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From ilya <>
Subject Re: Is used by CloudStack?
Date Tue, 12 Jul 2016 03:15:20 GMT

As of now:
Disconnect the primary NFS from your KVM and see what happens.

In the future release:

Also, HA piece is being rewritten now. The specs are posted by John
Burwell (and me to a smaller extent) if you search cloudstack mailing
lists via for "KVM HA" you can see the thread with many

In summary, we will be changing the behavior to something more precise -
similar to how VmWare does it.

Example: host A, B and C are part of 1 cluster that use a common
clustered storage

host A hangs and halts the VMs ability to write to disk (or crash the vms)

CloudStack MS will retreive the list of volumes used by VMs for host A
ask the neighbor host B to check for when the last write has been

If all VMs with their disks have no disk activity for predefined
interval (several intervals), cloudstack MS will use IMPI interface to
shoot the node in the head.

This is a very high level overview - there is alot more to this with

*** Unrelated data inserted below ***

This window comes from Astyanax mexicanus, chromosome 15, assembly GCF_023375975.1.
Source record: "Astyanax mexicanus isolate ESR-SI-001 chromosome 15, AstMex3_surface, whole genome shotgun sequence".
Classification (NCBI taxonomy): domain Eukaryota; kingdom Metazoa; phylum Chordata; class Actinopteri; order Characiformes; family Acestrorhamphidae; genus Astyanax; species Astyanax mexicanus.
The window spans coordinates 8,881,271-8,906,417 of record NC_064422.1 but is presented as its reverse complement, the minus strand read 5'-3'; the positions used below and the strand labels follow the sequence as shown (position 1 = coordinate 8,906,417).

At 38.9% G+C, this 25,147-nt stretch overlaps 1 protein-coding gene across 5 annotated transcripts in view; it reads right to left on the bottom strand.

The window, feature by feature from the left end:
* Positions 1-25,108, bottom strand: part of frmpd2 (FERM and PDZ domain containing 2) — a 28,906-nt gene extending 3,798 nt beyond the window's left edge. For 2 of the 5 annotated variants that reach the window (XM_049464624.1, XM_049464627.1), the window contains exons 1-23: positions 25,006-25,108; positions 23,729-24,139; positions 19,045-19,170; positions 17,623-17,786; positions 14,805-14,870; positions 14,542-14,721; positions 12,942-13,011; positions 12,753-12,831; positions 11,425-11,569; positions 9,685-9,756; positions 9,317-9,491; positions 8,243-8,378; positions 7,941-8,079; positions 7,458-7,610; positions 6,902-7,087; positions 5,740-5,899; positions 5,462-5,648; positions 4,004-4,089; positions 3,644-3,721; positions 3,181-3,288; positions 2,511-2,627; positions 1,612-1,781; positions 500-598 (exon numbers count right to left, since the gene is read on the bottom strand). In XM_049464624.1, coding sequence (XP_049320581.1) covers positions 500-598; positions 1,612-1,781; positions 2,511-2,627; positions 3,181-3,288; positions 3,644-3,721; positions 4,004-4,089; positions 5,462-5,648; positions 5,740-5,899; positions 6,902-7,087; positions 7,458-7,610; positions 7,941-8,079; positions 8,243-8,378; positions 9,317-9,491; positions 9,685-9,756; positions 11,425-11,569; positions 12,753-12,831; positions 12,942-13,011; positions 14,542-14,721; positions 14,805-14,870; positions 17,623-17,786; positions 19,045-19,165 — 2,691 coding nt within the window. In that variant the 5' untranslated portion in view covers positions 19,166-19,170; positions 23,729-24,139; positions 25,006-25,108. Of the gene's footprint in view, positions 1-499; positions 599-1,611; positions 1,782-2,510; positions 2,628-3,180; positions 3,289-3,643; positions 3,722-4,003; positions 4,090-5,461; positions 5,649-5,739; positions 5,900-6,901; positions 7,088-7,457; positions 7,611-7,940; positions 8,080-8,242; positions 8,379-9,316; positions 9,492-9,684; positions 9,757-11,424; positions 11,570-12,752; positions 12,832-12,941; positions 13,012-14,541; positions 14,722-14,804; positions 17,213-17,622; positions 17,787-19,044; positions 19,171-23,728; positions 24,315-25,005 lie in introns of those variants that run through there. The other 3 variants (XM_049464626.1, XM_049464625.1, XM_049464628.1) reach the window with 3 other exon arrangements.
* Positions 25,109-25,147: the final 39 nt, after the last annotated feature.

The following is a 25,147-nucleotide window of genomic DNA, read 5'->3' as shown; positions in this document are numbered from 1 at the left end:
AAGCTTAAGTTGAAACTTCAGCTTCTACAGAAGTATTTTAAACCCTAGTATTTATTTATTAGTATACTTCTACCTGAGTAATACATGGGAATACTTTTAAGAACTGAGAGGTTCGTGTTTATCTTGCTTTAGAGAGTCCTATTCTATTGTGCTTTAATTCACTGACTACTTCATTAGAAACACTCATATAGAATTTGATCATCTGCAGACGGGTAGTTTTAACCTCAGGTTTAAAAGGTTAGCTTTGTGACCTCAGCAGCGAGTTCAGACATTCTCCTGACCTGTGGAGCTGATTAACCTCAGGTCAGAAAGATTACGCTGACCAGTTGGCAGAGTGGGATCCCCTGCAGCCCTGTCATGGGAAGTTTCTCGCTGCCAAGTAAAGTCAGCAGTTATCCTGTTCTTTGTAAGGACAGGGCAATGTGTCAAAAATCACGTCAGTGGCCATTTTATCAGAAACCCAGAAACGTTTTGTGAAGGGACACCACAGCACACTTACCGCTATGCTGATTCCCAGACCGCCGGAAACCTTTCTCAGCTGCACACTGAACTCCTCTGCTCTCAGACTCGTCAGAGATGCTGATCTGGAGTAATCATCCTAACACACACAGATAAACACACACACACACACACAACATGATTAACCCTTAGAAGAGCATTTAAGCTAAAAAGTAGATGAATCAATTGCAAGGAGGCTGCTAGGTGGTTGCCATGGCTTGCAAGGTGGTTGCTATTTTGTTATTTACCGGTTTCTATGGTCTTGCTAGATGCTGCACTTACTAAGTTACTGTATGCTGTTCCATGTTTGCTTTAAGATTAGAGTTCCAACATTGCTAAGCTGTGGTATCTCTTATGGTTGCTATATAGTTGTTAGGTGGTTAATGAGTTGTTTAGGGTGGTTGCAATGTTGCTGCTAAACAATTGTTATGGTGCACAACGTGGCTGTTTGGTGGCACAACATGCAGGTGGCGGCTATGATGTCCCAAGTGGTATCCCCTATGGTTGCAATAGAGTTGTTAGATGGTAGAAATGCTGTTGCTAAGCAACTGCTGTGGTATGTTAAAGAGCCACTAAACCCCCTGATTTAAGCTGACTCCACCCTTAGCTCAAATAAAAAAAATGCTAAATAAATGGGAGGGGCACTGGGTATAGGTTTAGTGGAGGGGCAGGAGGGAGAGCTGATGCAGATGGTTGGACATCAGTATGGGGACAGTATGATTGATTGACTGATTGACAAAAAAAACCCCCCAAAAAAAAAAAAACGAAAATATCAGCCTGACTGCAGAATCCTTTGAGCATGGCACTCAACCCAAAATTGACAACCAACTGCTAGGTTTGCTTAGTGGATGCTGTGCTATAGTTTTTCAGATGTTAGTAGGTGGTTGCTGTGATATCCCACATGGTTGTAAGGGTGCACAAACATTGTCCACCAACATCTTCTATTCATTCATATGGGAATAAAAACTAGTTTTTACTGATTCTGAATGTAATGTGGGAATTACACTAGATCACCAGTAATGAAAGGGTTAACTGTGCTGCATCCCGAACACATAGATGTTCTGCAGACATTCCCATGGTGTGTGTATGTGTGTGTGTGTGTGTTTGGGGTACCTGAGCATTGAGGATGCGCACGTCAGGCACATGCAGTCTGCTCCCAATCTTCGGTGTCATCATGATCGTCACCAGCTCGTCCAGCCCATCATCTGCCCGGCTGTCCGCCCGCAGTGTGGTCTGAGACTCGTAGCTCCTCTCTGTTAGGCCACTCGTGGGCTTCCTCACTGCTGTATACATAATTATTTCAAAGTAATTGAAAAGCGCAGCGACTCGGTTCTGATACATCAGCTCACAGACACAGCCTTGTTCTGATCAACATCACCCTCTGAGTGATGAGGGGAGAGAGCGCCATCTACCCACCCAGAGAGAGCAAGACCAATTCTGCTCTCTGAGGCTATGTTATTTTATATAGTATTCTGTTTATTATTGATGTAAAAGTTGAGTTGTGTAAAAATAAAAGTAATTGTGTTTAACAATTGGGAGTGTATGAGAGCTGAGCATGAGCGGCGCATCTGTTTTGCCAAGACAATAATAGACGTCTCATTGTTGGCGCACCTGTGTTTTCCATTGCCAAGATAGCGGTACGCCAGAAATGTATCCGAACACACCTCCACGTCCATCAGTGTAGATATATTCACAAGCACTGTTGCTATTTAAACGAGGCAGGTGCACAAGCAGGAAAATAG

many safeguards and tun-able parameters.


On 7/11/16 5:33 PM, Rohan T wrote:
> Hi All,
> Having been smashed by the unexpected behaviour of the KVM Heartbeat / HA
> process, we've been working through the logic of the process, and  I now
> believe the intent of the process is sumarised by:
> =================
> The heartbeat process consists of 3 parts:
> 1. a shell script that's distributed to each of the hypervisors during the
> CloudStack installation process:
> /usr/share/cloudstack-common/scripts/vm/hypervisor/kvm/
> 2. Two java classes, built into CloudStack
> Behaviour
> Each of the classes periodically calls the script with
> different arguments, the script is used to confirm the existence of NFS
> mounts,  remount any that are missing, clean up (i.e. kill) VMs in
> indeterminate state, read and write heartbeats to NFS volumes and force the
> host hypervisor to reboot (as part of a "shoot the node in the head"
> approach to restoring sanity to the cluster).
> The KVMHAMonitor script writes a timestamp to each of the NFS volumes
> (pools), each minute,  if this process times out  (4 times), then calls the
> script once more to force a spontaneous reboot of the host (via: echo b >
> /proc/sysrq_trigger).
> The KVMHAChecker is responsible for triggering the script to read the
> heartbeat value and compare with the current timestamp. Where ALL NFS
> volumes are determined to be "DEAD" (i.e timestamp is older than 60
> seconds),
> ================
> Is my understanding correct?
> The problem is, when testing this logic in my test lab (currently 4.4.4,
> but there's been no significant updates committed to these files since),
> I've been unable to see any evidence of the KVMHAChecker actually
> executing!  I see plenty of evidence of heartbeat writes (and of hypervisor
> reboots triggered when this process timesout).
> Thanks,
> Rohan

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